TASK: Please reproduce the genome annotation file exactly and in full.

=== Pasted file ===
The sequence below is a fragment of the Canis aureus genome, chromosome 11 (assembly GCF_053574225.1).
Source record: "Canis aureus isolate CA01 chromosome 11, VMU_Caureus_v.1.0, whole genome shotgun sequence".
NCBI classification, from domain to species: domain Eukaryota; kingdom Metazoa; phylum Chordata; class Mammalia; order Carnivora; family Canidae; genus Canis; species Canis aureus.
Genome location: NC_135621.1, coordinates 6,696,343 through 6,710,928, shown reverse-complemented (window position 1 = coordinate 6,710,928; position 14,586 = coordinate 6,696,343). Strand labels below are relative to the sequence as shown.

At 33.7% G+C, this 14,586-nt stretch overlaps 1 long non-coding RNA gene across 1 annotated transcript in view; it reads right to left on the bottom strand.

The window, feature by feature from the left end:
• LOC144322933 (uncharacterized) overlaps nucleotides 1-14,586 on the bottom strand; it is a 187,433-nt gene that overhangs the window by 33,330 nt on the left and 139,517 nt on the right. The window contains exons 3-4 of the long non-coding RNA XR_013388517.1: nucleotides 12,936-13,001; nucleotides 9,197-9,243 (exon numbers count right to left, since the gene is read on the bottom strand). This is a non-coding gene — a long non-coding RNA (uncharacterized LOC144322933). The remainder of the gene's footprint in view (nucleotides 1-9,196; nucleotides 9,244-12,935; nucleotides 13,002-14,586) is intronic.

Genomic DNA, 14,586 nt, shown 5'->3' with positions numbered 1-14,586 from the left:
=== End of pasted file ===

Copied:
The sequence below is a fragment of the Canis aureus genome, chromosome 11 (assembly GCF_053574225.1).
Source record: "Canis aureus isolate CA01 chromosome 11, VMU_Caureus_v.1.0, whole genome shotgun sequence".
NCBI classification, from domain to species: domain Eukaryota; kingdom Metazoa; phylum Chordata; class Mammalia; order Carnivora; family Canidae; genus Canis; species Canis aureus.
Genome location: NC_135621.1, coordinates 6,696,343 through 6,710,928, shown reverse-complemented (window position 1 = coordinate 6,710,928; position 14,586 = coordinate 6,696,343). Strand labels below are relative to the sequence as shown.

At 33.7% G+C, this 14,586-nt stretch overlaps 1 long non-coding RNA gene across 1 annotated transcript in view; it reads right to left on the bottom strand.

The window, feature by feature from the left end:
• LOC144322933 (uncharacterized) overlaps nucleotides 1-14,586 on the bottom strand; it is a 187,433-nt gene that overhangs the window by 33,330 nt on the left and 139,517 nt on the right. The window contains exons 3-4 of the long non-coding RNA XR_013388517.1: nucleotides 12,936-13,001; nucleotides 9,197-9,243 (exon numbers count right to left, since the gene is read on the bottom strand). This is a non-coding gene — a long non-coding RNA (uncharacterized LOC144322933). The remainder of the gene's footprint in view (nucleotides 1-9,196; nucleotides 9,244-12,935; nucleotides 13,002-14,586) is intronic.

Genomic DNA, 14,586 nt, shown 5'->3' with positions numbered 1-14,586 from the left: